SPIRIT • The Journal • May 19
There’s a quote that hovers around this ‘Spirit’ personality, Patsy Rathbone MFA. ‘A wise woman wishes to be no one’s enemy; a wise woman refuses to be anyone’s victim.’ It does some justice to the accomplishments of this talented yet modest lady. She has not only sailed across the Atlantic and hiked the Himalayas but is also founder of interiors business, ‘Home of Rathbone’, and artist for STOW’s own hand-painted, floral designs. She truly is an inspiration and proof that it’s never too late to go back to school.
When her youngest child was two years old, Patsy joined an art A Level night class. Having never finished her A Levels when she was at school, she decided it would be a good way to get her grey matter working again after three children. That decision reshaped her life’s journey.
She loved her classes, was completely dedicated and excelled as a mature student. After her A Level there was no stopping her. Patsy then completed a one year art foundation at the local college, which fitted in well with her young children’s school day. From there she trained as a fine artist at the Cambridge School of Art, where she not only gained a BA (First), but also a masters (MFA Distinction).
Her fine art practice took the form of installations. At that time her life was very centred around the home and family needs, so her art grew around that, revolving around the home as inspiration. Repeat prints featured heavily. She designed repeats from her laboriously crafted drawings and screen printed them onto wallpaper and fabrics.
‘Entering the world of work with a fine art degree is tough, especially with three young children.’
Not one to let hurdles get in her way, Patsy slowly evolved her art into her own business: the Home of Rathbone, creating bespoke wallpaper and print designs for clients. The patterns are very personal, based around the client’s own stories, photos and favourites such as birds, flowers and the like.
‘I like the collaborative process of it, to get ideas and inspiration from someone and turn it into something they’ll love.’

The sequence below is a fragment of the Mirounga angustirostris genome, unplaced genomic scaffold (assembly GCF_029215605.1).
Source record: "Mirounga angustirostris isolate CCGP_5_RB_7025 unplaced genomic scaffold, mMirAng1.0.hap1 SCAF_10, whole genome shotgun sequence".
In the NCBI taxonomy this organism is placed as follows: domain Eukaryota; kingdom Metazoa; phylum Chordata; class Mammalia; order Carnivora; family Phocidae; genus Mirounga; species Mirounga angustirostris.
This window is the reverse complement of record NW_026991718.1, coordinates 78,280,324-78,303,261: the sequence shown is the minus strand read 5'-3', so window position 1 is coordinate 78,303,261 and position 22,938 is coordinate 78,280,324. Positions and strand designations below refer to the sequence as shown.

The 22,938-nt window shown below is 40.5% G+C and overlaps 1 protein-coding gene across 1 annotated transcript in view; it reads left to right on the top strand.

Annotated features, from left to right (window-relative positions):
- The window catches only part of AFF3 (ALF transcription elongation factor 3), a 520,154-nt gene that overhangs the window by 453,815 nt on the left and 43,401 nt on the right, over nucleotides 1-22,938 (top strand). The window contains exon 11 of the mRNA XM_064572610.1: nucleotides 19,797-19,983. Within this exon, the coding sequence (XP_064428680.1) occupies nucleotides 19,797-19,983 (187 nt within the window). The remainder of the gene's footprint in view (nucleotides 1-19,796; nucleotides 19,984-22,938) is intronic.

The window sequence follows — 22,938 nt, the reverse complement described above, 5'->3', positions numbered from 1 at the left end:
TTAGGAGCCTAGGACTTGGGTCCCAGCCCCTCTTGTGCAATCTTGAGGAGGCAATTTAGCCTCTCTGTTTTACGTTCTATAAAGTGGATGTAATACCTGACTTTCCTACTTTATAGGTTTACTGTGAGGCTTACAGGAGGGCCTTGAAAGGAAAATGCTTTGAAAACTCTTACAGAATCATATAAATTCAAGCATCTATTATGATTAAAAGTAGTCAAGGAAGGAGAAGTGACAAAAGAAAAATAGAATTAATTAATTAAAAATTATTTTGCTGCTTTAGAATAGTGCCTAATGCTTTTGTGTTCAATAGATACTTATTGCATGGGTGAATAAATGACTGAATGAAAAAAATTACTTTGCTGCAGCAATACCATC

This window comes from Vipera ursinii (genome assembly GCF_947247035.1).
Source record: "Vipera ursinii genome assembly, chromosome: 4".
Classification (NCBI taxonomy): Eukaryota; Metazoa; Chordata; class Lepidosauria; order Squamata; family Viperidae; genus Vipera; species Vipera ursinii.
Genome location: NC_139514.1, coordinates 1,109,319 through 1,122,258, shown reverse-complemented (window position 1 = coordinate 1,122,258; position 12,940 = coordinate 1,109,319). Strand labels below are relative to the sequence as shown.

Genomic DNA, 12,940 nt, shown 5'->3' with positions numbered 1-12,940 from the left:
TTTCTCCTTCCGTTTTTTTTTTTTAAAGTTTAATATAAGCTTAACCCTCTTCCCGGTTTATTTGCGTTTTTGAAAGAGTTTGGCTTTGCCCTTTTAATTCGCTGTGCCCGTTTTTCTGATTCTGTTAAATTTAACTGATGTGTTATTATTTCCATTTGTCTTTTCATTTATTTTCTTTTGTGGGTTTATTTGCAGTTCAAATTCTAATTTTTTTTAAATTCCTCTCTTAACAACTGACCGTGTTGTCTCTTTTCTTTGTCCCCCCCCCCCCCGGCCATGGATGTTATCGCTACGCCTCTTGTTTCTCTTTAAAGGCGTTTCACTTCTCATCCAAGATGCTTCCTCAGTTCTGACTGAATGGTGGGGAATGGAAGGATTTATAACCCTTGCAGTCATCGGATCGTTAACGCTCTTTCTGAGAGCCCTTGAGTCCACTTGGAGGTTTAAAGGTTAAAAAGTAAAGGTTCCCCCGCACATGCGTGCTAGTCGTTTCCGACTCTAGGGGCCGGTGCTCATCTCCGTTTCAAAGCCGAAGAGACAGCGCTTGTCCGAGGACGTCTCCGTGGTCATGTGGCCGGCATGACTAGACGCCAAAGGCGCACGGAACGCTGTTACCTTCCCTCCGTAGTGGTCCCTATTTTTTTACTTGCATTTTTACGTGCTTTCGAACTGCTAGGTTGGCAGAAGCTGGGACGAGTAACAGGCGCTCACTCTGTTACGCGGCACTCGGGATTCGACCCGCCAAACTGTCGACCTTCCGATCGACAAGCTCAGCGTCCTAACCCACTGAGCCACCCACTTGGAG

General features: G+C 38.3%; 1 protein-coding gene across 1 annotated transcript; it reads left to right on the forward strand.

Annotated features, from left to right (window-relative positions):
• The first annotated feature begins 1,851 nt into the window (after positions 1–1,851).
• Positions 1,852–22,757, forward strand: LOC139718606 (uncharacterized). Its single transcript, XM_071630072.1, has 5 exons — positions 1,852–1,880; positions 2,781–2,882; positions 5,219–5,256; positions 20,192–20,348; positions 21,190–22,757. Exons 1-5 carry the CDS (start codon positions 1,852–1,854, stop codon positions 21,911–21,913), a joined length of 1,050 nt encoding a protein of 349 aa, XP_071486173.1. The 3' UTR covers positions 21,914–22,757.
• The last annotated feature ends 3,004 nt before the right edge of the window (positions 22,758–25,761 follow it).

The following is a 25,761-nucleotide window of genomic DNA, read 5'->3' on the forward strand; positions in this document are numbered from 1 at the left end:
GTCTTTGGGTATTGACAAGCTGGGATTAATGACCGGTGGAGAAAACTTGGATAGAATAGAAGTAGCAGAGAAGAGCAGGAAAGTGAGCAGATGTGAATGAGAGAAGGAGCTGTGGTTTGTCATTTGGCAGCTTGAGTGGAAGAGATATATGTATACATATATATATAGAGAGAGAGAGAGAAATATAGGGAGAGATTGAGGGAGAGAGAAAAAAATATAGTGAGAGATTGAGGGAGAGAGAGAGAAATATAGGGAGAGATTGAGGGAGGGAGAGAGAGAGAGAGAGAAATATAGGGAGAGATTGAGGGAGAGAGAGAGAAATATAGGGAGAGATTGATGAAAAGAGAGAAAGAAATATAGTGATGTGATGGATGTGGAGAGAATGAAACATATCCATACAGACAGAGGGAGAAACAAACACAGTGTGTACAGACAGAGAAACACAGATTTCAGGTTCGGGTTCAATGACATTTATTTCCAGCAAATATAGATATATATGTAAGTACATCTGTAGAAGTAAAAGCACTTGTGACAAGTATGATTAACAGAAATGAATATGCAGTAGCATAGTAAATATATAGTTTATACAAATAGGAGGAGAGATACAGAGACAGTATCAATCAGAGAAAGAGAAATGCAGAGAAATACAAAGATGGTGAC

Drawing features heavily in Patsy’s work. ‘I love to draw. It’s something I’ve always been able to do. My whole family could draw well so I never thought of it as something particularly special but now I’ve come to value this skill realising it doesn’t come that easily to everyone. I believe we can all draw one way or another, but I think we talk ourselves out of it because as children ‘we judge ‘good’ as being accurate’. However, it is a practice and like playing an instrument one can get rusty if you don’t put the time in.
I’m a maker at heart, I like to be creative. Be that drawing, painting, printing, cooking, gardening, cleaning, even, I like to be busy with my hands and enact some sort of transformation. Family is really important to me; I love being a mum but now my children are grown up and away at Uni themselves I’m enjoying being able focus on my work. I have a studio in the garden – a room of my own – which has been key in formalising my working day. I teach Screen Printing at The Curwen Print Study Centre. I enjoy enabling other people’s creativity, it’s inspiring to see their work develop’.
Going hand in hand with the creative process, is the great outdoors. Patsy’s day always begins with a dog walk which keeps her in touch with the environment. ‘I document the environment with my phone camera – my photos are full of images of leaves, flowers and skyscapes.’ As a result, the natural environment features heavily in her work.
‘I like to include the overlooked elements, celebrating the small things. Weeds, slugs – there’s beauty to be found in it all.’
When Patsy was approached to develop original designs to compliment STOW’s products, it was ‘a brilliant time’. Not many people would have described it in that way. Patsy was in recovery from an aggressive form of breast cancer. As a fit, healthy woman, it had shocked her world. The treatment was drastic – chemotherapy, mastectomy and radiotherapy – and it took over everything and took a year of her life. ‘I couldn’t be a mother, wife, lover, friend or artist, I just became an ill person.’ However, Patsy considers herself lucky; the treatment was a success and she is now cancer free. ‘It’s like you’ve emptied everything out that you’ve spent years putting in but in a way you can be more selective, inevitably you only pick up the things you really need and want. It’s shown me what and who is important in my life.’
Building her life, energy and confidence back up was slow. ‘Painting beautiful designs that make people happy is a wonderful way to spend my time.’